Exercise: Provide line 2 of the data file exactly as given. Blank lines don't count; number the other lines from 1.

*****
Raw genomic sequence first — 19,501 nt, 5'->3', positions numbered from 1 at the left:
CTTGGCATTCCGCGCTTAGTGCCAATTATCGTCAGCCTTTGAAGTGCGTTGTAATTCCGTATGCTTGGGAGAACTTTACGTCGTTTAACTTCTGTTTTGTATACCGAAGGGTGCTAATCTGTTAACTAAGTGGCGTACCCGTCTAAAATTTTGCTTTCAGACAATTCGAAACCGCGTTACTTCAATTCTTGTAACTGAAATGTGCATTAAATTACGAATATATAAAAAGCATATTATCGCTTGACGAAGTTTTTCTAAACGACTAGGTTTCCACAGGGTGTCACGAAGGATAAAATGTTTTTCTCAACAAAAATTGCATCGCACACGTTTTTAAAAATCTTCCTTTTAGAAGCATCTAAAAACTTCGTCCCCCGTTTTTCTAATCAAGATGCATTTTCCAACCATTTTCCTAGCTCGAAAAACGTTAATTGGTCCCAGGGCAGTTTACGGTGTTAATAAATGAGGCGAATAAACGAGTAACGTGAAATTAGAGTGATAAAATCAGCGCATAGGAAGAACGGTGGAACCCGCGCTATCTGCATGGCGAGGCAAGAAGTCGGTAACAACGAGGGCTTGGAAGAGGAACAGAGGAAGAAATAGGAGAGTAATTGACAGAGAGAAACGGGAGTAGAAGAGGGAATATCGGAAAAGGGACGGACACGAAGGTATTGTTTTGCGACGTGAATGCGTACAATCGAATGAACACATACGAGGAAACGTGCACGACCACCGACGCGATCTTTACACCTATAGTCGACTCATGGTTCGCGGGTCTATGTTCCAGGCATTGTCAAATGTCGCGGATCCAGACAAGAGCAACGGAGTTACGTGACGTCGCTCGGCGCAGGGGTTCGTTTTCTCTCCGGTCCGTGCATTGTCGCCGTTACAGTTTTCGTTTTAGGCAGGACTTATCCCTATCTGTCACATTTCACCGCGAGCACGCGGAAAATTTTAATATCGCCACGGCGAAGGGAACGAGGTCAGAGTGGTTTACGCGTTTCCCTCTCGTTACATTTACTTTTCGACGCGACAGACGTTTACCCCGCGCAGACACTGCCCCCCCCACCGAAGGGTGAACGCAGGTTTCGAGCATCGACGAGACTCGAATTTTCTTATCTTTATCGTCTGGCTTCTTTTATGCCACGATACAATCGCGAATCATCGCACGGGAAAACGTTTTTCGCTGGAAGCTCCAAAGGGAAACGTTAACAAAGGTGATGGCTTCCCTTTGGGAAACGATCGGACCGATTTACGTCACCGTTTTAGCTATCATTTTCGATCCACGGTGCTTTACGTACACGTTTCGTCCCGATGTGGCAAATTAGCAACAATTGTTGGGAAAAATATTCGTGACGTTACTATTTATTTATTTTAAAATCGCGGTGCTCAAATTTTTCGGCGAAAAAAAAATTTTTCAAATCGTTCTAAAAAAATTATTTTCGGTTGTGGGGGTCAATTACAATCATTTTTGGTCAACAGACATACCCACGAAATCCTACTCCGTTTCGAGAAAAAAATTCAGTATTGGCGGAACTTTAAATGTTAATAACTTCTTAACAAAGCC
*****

CTTGGCATTCCGCGCTTAGTGCCAATTATCGTCAGCCTTTGAAGTGCGTTGTAATTCCGTATGCTTGGGAGAACTTTACGTCGTTTAACTTCTGTTTTGTATACCGAAGGGTGCTAATCTGTTAACTAAGTGGCGTACCCGTCTAAAATTTTGCTTTCAGACAATTCGAAACCGCGTTACTTCAATTCTTGTAACTGAAATGTGCATTAAATTACGAATATATAAAAAGCATATTATCGCTTGACGAAGTTTTTCTAAACGACTAGGTTTCCACAGGGTGTCACGAAGGATAAAATGTTTTTCTCAACAAAAATTGCATCGCACACGTTTTTAAAAATCTTCCTTTTAGAAGCATCTAAAAACTTCGTCCCCCGTTTTTCTAATCAAGATGCATTTTCCAACCATTTTCCTAGCTCGAAAAACGTTAATTGGTCCCAGGGCAGTTTACGGTGTTAATAAATGAGGCGAATAAACGAGTAACGTGAAATTAGAGTGATAAAATCAGCGCATAGGAAGAACGGTGGAACCCGCGCTATCTGCATGGCGAGGCAAGAAGTCGGTAACAACGAGGGCTTGGAAGAGGAACAGAGGAAGAAATAGGAGAGTAATTGACAGAGAGAAACGGGAGTAGAAGAGGGAATATCGGAAAAGGGACGGACACGAAGGTATTGTTTTGCGACGTGAATGCGTACAATCGAATGAACACATACGAGGAAACGTGCACGACCACCGACGCGATCTTTACACCTATAGTCGACTCATGGTTCGCGGGTCTATGTTCCAGGCATTGTCAAATGTCGCGGATCCAGACAAGAGCAACGGAGTTACGTGACGTCGCTCGGCGCAGGGGTTCGTTTTCTCTCCGGTCCGTGCATTGTCGCCGTTACAGTTTTCGTTTTAGGCAGGACTTATCCCTATCTGTCACATTTCACCGCGAGCACGCGGAAAATTTTAATATCGCCACGGCGAAGGGAACGAGGTCAGAGTGGTTTACGCGTTTCCCTCTCGTTACATTTACTTTTCGACGCGACAGACGTTTACCCCGCGCAGACACTGCCCCCCCCACCGAAGGGTGAACGCAGGTTTCGAGCATCGACGAGACTCGAATTTTCTTATCTTTATCGTCTGGCTTCTTTTATGCCACGATACAATCGCGAATCATCGCACGGGAAAACGTTTTTCGCTGGAAGCTCCAAAGGGAAACGTTAACAAAGGTGATGGCTTCCCTTTGGGAAACGATCGGACCGATTTACGTCACCGTTTTAGCTATCATTTTCGATCCACGGTGCTTTACGTACACGTTTCGTCCCGATGTGGCAAATTAGCAACAATTGTTGGGAAAAATATTCGTGACGTTACTATTTATTTATTTTAAAATCGCGGTGCTCAAATTTTTCGGCGAAAAAAAAATTTTTCAAATCGTTCTAAAAAAATTATTTTCGGTTGTGGGGGTCAATTACAATCATTTTTGGTCAACAGACATACCCACGAAATCCTACTCCGTTTCGAGAAAAAAATTCAGTATTGGCGGAACTTTAAATGTTAATAACTTCTTAACAAAGCC